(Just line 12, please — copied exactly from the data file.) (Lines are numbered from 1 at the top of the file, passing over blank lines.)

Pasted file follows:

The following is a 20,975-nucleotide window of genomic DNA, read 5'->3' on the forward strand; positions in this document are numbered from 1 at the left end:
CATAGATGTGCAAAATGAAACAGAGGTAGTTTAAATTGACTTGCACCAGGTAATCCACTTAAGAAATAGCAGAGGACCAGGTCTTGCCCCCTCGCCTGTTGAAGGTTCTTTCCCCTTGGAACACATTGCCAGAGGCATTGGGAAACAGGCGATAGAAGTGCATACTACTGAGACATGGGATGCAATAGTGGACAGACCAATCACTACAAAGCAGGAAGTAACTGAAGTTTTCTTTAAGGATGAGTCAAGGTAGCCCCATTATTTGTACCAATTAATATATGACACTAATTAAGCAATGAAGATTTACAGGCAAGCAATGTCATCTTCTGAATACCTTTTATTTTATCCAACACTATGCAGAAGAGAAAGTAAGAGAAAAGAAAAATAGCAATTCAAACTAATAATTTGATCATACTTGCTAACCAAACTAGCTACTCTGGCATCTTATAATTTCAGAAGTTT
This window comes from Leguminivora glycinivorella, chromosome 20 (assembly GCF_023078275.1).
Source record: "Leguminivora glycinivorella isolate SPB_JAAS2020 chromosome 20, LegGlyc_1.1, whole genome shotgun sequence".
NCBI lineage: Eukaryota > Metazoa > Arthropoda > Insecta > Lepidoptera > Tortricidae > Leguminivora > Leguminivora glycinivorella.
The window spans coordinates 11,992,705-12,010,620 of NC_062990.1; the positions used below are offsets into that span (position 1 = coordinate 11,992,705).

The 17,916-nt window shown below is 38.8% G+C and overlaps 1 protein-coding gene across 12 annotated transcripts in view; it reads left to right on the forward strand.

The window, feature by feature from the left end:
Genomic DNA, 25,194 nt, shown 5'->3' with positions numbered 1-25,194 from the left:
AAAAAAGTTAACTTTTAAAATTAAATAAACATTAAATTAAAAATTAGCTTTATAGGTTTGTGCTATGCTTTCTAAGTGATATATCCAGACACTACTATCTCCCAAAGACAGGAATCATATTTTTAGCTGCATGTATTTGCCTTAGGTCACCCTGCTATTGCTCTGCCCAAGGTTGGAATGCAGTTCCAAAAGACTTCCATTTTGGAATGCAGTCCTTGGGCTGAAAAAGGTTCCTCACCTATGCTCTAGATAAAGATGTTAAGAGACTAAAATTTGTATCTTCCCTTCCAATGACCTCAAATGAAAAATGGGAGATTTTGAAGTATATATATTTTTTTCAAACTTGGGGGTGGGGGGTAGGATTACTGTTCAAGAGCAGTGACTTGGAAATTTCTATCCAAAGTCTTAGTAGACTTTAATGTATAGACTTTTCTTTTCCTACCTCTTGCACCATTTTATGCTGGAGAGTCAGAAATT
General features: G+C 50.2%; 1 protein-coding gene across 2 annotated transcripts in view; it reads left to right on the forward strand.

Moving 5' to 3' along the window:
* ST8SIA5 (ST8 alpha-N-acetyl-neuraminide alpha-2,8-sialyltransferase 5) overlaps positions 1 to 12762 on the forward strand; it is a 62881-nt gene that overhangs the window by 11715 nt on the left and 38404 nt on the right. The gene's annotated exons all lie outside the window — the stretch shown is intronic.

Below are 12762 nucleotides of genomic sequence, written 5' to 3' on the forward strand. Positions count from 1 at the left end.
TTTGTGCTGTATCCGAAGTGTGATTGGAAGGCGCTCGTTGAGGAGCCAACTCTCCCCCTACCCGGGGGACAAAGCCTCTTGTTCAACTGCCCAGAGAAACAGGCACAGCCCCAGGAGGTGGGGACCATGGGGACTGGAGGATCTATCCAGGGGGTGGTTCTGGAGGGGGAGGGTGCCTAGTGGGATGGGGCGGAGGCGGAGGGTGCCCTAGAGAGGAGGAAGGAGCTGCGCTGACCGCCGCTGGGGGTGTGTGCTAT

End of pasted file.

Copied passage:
Moving 5' to 3' along the window: